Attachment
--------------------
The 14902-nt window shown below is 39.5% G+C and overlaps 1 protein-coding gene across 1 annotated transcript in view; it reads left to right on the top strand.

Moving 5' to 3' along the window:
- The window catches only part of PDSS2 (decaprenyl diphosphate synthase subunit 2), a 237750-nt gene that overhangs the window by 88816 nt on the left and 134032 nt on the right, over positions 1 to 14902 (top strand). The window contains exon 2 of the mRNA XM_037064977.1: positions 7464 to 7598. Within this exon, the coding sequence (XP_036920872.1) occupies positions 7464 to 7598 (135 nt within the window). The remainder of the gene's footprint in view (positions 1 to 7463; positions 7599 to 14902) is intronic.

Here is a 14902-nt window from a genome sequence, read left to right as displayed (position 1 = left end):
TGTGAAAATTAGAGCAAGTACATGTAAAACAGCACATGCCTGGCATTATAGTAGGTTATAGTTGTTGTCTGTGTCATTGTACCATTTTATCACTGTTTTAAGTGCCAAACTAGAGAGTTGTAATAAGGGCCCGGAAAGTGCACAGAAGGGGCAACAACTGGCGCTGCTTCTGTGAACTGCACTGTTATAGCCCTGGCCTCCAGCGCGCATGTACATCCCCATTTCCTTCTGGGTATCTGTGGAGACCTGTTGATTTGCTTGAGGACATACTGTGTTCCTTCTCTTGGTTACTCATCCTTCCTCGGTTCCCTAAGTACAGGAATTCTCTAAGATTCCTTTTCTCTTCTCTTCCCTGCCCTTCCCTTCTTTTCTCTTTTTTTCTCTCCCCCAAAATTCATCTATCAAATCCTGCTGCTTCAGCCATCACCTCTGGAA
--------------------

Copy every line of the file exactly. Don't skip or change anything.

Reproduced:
The 14902-nt window shown below is 39.5% G+C and overlaps 1 protein-coding gene across 1 annotated transcript in view; it reads left to right on the top strand.

Moving 5' to 3' along the window:
- The window catches only part of PDSS2 (decaprenyl diphosphate synthase subunit 2), a 237750-nt gene that overhangs the window by 88816 nt on the left and 134032 nt on the right, over positions 1 to 14902 (top strand). The window contains exon 2 of the mRNA XM_037064977.1: positions 7464 to 7598. Within this exon, the coding sequence (XP_036920872.1) occupies positions 7464 to 7598 (135 nt within the window). The remainder of the gene's footprint in view (positions 1 to 7463; positions 7599 to 14902) is intronic.

Here is a 14902-nt window from a genome sequence, read left to right as displayed (position 1 = left end):
TGTGAAAATTAGAGCAAGTACATGTAAAACAGCACATGCCTGGCATTATAGTAGGTTATAGTTGTTGTCTGTGTCATTGTACCATTTTATCACTGTTTTAAGTGCCAAACTAGAGAGTTGTAATAAGGGCCCGGAAAGTGCACAGAAGGGGCAACAACTGGCGCTGCTTCTGTGAACTGCACTGTTATAGCCCTGGCCTCCAGCGCGCATGTACATCCCCATTTCCTTCTGGGTATCTGTGGAGACCTGTTGATTTGCTTGAGGACATACTGTGTTCCTTCTCTTGGTTACTCATCCTTCCTCGGTTCCCTAAGTACAGGAATTCTCTAAGATTCCTTTTCTCTTCTCTTCCCTGCCCTTCCCTTCTTTTCTCTTTTTTTCTCTCCCCCAAAATTCATCTATCAAATCCTGCTGCTTCAGCCATCACCTCTGGAA